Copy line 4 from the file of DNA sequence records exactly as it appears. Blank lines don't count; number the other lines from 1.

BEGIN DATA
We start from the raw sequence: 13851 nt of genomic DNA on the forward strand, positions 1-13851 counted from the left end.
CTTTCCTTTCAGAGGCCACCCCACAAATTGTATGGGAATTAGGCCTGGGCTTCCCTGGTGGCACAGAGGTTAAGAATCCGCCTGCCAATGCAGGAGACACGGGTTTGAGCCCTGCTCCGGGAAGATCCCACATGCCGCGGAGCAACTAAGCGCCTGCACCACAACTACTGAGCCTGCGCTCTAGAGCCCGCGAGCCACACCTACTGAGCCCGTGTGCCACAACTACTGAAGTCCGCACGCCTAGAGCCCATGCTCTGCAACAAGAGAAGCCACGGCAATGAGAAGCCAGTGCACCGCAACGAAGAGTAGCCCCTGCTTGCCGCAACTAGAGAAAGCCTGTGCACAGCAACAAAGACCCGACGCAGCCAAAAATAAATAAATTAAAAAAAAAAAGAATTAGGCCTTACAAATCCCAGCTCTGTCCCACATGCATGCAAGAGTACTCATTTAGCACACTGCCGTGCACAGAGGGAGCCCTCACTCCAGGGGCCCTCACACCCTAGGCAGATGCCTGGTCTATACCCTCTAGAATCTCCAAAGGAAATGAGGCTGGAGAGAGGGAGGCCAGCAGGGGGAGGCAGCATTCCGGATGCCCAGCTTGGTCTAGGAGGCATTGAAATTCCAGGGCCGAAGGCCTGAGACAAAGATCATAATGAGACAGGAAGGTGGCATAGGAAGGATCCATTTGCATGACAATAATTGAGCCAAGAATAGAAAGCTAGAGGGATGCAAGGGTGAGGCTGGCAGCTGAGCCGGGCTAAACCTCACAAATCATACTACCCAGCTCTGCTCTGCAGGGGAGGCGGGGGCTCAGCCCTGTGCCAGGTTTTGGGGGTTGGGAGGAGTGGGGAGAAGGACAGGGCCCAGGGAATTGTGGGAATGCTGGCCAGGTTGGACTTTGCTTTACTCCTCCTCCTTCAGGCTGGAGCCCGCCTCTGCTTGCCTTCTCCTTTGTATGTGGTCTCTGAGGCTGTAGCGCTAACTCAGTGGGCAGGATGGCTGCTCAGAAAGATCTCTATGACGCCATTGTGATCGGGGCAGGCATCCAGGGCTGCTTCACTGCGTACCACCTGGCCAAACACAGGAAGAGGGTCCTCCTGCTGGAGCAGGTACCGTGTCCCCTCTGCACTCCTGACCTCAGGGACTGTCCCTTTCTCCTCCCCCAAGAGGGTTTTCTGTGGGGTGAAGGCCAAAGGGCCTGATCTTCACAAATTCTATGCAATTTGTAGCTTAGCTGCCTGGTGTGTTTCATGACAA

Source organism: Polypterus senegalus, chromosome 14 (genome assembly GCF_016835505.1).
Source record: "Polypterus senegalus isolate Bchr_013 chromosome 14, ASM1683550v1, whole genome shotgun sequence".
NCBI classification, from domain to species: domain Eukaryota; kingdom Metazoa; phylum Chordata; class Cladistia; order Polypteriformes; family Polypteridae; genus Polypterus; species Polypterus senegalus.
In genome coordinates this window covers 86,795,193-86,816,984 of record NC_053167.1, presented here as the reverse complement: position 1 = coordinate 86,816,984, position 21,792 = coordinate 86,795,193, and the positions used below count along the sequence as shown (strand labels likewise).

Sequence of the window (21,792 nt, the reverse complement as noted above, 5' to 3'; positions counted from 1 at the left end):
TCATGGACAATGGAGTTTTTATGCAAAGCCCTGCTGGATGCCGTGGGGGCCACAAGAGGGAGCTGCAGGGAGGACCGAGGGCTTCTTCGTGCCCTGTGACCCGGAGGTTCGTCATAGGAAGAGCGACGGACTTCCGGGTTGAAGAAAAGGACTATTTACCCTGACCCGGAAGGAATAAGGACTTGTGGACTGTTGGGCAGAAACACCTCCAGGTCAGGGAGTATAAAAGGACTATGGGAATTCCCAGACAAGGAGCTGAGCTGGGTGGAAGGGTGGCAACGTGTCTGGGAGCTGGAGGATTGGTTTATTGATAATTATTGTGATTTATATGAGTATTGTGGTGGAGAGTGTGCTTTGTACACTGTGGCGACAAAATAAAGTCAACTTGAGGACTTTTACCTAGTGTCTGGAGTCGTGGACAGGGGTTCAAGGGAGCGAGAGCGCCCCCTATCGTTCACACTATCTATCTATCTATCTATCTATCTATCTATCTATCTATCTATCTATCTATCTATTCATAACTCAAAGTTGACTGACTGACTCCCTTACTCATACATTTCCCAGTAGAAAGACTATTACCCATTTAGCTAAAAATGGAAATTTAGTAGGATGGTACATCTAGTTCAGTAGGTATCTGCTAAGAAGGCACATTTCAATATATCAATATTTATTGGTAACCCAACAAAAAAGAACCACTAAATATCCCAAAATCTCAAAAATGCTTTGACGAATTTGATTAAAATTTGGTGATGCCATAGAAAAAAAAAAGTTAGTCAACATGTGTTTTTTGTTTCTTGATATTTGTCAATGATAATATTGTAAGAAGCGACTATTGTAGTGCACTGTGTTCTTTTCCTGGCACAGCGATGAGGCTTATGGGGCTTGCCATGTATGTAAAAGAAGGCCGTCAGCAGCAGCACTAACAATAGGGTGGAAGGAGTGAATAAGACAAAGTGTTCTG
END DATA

Source record: "Polypterus senegalus isolate Bchr_013 chromosome 14, ASM1683550v1, whole genome shotgun sequence".